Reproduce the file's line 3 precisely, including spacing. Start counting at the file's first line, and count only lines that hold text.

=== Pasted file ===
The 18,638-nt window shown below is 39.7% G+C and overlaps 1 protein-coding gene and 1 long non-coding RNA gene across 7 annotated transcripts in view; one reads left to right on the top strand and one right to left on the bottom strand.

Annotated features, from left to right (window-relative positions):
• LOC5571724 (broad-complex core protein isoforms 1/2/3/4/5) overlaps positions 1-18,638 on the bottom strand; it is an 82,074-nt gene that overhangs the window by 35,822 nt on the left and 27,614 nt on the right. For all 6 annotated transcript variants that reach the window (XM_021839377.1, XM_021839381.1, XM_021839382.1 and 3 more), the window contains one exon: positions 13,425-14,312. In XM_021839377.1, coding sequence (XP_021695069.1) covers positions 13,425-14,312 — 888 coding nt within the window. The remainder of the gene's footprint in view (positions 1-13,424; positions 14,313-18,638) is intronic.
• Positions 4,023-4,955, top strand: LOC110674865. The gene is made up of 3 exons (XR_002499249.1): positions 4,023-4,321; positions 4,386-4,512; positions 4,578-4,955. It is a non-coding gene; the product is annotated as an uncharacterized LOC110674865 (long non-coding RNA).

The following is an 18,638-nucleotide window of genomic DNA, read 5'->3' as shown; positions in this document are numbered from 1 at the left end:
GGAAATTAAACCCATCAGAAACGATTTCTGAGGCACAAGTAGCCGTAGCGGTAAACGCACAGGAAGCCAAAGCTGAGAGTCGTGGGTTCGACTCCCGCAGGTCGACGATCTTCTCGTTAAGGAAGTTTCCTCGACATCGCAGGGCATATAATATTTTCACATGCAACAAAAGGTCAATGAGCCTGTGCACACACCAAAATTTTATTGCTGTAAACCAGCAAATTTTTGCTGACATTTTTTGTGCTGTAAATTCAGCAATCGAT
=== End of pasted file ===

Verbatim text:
• LOC5571724 (broad-complex core protein isoforms 1/2/3/4/5) overlaps positions 1-18,638 on the bottom strand; it is an 82,074-nt gene that overhangs the window by 35,822 nt on the left and 27,614 nt on the right. For all 6 annotated transcript variants that reach the window (XM_021839377.1, XM_021839381.1, XM_021839382.1 and 3 more), the window contains one exon: positions 13,425-14,312. In XM_021839377.1, coding sequence (XP_021695069.1) covers positions 13,425-14,312 — 888 coding nt within the window. The remainder of the gene's footprint in view (positions 1-13,424; positions 14,313-18,638) is intronic.